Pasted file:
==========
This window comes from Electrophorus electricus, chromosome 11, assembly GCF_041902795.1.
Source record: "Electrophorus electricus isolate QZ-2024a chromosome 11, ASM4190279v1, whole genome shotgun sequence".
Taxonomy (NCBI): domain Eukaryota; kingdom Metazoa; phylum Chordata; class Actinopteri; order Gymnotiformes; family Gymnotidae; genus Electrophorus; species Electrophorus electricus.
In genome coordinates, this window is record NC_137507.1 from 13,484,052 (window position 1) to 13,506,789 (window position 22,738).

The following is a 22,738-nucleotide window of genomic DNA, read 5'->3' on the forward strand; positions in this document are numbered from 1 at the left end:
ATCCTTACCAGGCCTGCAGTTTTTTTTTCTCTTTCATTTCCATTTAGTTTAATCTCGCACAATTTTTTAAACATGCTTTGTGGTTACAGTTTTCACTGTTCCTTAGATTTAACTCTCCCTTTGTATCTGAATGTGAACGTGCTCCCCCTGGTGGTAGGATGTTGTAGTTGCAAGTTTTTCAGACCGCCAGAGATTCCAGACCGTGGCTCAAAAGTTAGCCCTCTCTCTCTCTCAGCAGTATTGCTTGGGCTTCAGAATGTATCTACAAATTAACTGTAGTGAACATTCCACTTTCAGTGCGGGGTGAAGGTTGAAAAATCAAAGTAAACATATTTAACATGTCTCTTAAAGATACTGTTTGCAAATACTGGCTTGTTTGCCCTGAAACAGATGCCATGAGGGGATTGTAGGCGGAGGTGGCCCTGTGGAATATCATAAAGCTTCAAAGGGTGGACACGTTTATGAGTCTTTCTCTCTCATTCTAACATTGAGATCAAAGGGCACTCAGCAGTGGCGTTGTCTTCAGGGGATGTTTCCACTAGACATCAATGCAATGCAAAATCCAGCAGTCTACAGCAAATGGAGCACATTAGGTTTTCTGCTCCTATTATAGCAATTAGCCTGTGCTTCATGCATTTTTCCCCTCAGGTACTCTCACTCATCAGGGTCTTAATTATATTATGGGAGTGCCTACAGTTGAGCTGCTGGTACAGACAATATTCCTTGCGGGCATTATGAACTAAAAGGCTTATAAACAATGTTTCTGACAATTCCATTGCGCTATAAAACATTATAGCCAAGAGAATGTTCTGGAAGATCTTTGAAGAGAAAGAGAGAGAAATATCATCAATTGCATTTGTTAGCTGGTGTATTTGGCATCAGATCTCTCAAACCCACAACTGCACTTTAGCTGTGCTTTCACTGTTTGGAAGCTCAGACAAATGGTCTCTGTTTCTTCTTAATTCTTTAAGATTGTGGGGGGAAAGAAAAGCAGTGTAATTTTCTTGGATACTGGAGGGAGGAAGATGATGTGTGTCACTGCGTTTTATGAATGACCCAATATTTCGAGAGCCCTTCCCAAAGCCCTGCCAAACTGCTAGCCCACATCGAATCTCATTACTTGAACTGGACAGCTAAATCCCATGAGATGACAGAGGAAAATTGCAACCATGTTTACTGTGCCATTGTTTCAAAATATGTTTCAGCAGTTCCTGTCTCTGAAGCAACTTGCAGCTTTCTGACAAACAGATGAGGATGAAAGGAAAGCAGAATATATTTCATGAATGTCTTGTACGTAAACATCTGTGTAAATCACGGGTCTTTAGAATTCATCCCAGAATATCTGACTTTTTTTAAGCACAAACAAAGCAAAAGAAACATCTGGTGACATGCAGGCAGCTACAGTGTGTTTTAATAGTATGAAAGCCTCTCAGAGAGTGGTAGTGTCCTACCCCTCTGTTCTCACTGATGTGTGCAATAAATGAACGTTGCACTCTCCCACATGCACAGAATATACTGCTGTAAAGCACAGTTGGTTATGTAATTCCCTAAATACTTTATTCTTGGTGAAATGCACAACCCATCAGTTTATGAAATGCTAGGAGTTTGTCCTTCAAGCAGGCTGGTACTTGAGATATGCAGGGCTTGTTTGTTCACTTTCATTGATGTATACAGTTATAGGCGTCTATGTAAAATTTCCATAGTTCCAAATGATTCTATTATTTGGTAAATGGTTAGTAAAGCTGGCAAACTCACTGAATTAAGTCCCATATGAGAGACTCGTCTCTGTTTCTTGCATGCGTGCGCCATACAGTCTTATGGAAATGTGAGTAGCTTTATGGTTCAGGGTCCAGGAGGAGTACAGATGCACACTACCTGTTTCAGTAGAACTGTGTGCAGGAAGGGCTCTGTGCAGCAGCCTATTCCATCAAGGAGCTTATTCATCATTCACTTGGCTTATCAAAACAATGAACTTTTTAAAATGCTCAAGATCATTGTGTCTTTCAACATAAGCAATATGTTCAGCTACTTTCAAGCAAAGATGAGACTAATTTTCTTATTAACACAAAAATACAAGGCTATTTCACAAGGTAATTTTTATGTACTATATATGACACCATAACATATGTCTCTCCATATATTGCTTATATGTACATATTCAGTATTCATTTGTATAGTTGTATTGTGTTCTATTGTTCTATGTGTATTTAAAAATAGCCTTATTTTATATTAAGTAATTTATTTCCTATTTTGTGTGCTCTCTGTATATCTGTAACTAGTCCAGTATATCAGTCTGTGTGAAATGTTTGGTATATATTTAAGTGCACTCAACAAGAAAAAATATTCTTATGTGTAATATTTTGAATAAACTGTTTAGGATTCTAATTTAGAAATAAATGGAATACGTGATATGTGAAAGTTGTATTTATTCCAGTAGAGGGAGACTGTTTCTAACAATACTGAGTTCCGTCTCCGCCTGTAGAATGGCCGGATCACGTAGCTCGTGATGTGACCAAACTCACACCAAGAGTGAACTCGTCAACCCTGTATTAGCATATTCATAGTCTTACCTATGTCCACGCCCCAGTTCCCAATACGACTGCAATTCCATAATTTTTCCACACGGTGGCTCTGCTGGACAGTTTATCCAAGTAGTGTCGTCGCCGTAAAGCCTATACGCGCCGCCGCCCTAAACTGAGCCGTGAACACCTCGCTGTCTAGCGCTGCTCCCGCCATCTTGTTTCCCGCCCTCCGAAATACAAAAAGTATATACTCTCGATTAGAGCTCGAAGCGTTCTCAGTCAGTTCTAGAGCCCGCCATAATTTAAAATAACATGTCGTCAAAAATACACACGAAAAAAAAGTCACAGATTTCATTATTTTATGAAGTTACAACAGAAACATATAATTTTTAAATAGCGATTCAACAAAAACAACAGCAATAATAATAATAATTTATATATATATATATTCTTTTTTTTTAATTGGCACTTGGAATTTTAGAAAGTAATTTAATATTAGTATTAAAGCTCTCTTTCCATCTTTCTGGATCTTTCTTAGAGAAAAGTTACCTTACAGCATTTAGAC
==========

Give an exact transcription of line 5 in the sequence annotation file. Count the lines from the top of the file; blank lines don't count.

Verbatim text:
The following is a 22,738-nucleotide window of genomic DNA, read 5'->3' on the forward strand; positions in this document are numbered from 1 at the left end: